Trypanosomiasis (Sleeping Sickness)


Human African trypanosomiasis, also known as sleeping sickness, is a vector-borne parasitic disease.

It is caused by infection with protozoan parasites belonging to the genus Trypanosoma.

They are transmitted to humans by tsetse fly (Glossina genus) bites which have acquired their infection from human beings or from animals harbouring human pathogenic parasites.

Clinical features

(Gambian Sleeping Sickness)
Two clinical stages:

  1. Early stage
  2. CNS stage

Early stage:

  • A nodule or chancre following a bite
  • Fever
  • Headache
  • Dizziness.
  • Weakness
  • Significant posterior cervical (Winterbottom sign) and supraclavicular lymphadenopathy Splenomegaly

CNS stage:
This occurs six months to several years later and is characterized by behavioural changes with hallucinations, delusions, and disturbances of sleep with drowsiness during the day and terminating with stupor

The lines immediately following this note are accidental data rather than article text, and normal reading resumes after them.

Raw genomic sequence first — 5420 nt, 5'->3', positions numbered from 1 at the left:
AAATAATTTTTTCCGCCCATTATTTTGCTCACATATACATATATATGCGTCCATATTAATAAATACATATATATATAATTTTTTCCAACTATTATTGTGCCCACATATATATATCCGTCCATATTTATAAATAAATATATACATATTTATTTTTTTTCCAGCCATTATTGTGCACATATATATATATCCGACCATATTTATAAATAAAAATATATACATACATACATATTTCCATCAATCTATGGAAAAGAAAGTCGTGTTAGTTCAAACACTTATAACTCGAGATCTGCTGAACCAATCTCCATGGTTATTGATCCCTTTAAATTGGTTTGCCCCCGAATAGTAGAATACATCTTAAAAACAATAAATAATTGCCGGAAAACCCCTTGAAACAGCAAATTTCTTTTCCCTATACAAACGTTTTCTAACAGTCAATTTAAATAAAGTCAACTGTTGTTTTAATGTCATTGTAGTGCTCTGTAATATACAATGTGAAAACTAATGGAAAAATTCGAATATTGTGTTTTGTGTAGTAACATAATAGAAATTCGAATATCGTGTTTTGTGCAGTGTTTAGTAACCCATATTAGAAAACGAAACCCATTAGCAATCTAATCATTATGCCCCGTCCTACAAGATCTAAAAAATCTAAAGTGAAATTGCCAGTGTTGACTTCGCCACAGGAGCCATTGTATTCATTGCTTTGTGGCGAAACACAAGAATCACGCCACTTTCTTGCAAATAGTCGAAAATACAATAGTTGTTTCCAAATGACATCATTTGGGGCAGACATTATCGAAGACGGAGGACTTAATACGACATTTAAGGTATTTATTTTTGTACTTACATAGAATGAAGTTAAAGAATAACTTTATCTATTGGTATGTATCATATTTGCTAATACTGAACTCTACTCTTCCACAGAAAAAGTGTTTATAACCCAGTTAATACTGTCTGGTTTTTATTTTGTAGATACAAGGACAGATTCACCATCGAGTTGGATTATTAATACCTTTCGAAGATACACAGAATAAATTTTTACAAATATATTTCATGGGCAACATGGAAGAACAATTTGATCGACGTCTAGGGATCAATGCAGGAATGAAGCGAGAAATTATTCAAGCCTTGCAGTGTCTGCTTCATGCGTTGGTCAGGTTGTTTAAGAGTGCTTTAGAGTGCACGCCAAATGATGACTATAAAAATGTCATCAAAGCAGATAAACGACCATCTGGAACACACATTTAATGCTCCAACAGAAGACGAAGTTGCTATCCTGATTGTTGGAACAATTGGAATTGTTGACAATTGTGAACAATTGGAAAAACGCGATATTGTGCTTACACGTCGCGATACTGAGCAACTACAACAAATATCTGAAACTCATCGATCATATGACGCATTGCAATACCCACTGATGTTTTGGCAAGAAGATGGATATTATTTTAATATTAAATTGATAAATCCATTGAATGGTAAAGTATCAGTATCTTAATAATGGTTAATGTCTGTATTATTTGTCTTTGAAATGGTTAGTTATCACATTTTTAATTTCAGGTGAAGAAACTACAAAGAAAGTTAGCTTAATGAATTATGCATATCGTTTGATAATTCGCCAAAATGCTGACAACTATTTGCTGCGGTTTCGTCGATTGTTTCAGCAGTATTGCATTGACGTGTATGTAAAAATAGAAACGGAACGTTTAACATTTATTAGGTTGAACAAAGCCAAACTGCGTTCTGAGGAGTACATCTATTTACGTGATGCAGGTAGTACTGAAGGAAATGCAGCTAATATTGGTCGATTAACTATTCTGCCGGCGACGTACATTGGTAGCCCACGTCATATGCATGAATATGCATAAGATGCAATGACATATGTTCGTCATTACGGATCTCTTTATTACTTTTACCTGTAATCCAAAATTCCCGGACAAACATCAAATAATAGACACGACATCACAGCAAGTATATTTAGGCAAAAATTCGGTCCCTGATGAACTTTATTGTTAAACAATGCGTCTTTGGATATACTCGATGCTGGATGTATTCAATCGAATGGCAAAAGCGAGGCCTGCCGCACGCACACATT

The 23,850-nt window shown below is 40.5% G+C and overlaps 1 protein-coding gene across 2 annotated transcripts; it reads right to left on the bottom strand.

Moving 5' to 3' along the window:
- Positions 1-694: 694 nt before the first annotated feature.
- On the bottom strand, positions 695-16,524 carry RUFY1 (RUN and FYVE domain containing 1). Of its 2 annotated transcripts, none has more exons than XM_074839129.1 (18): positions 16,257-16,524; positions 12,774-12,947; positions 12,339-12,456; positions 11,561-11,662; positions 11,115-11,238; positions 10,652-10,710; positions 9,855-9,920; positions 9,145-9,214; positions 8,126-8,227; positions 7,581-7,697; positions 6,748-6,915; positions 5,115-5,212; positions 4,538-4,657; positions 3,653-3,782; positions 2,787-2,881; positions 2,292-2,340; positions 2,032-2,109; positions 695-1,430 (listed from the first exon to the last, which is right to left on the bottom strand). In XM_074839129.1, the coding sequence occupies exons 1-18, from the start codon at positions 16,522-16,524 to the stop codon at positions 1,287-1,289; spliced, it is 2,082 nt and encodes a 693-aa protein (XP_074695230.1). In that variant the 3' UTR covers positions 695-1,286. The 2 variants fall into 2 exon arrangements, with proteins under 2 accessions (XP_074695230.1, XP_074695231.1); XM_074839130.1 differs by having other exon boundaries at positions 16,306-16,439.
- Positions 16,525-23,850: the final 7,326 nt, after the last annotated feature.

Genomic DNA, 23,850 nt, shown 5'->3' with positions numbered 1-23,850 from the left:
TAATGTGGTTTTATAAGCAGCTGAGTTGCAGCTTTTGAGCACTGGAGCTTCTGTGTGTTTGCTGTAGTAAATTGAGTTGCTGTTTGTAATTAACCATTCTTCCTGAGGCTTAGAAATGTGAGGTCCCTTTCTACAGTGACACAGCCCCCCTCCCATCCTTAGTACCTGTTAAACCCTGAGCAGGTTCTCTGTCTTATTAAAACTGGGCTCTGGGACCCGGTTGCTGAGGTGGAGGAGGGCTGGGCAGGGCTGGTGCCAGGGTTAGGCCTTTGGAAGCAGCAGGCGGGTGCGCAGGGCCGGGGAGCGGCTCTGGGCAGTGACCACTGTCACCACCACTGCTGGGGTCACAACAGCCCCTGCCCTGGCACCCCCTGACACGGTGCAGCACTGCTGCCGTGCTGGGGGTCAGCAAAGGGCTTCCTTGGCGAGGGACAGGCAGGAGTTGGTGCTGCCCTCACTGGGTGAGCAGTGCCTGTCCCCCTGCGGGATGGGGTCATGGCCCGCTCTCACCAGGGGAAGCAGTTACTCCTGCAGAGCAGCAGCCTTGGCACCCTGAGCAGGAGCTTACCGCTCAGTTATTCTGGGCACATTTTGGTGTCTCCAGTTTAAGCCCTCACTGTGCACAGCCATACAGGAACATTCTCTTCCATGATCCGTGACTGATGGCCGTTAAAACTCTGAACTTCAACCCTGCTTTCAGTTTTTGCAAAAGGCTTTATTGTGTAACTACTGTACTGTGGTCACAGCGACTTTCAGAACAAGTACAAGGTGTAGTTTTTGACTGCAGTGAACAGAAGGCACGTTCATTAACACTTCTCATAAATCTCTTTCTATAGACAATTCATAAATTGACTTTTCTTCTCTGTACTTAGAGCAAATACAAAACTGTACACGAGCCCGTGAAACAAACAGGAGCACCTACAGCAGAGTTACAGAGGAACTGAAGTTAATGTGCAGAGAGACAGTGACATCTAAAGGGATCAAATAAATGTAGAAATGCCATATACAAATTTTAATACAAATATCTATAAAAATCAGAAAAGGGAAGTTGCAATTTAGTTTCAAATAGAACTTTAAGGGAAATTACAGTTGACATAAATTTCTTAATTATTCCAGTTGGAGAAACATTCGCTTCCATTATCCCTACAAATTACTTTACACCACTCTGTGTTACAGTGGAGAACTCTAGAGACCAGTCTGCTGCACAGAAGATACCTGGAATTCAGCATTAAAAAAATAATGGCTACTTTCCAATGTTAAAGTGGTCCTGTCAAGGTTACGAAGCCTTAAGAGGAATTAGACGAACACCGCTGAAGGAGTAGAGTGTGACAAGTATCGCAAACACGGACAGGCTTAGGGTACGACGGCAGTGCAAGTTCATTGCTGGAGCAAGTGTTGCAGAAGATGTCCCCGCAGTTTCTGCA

• Peripheral blood film for the detection of trypanosomes
  • Rapid Card Agglutination Trypanosomiasis Test (CATT) for antibody detection



  • Based on the clinical suspicion and
    history of exposure to the tsetse fly
  • A finding of the trypanosome in peripheral blood, lymph node aspirate or CSF is confirmatory

Differential diagnoses

  • Malaria fever
  • Meningitis
  • Viral infections involving the CNS


Early stage


  • Adult and child: 5 mg/kg on day 1, 10 mg/kg on day 3, and 20 mg/kg on days 5, 11, 17, 23 and 30

Late stage


  • Adult: 2.0 – 3.6 mg/kg intravenously in 3 divided doses for 3 days,
  • followed 1 week later with 3.6 mg/kg intravenously in 3
    divided doses for 3 days
  • 10 – 21 days later: 3.6 mg/kg intravenously in 3 divided doses for 3 days


  • Urine should be examined for casts and protein before and after treatment with suramin
  • Lumbar puncture follow-up for at least 1 year after treatment with melasoprol is required


  • Surveillance and treatment
  • Chemoprophylaxis
  • Vector control by selective clearing of vegetation and use of insecticides

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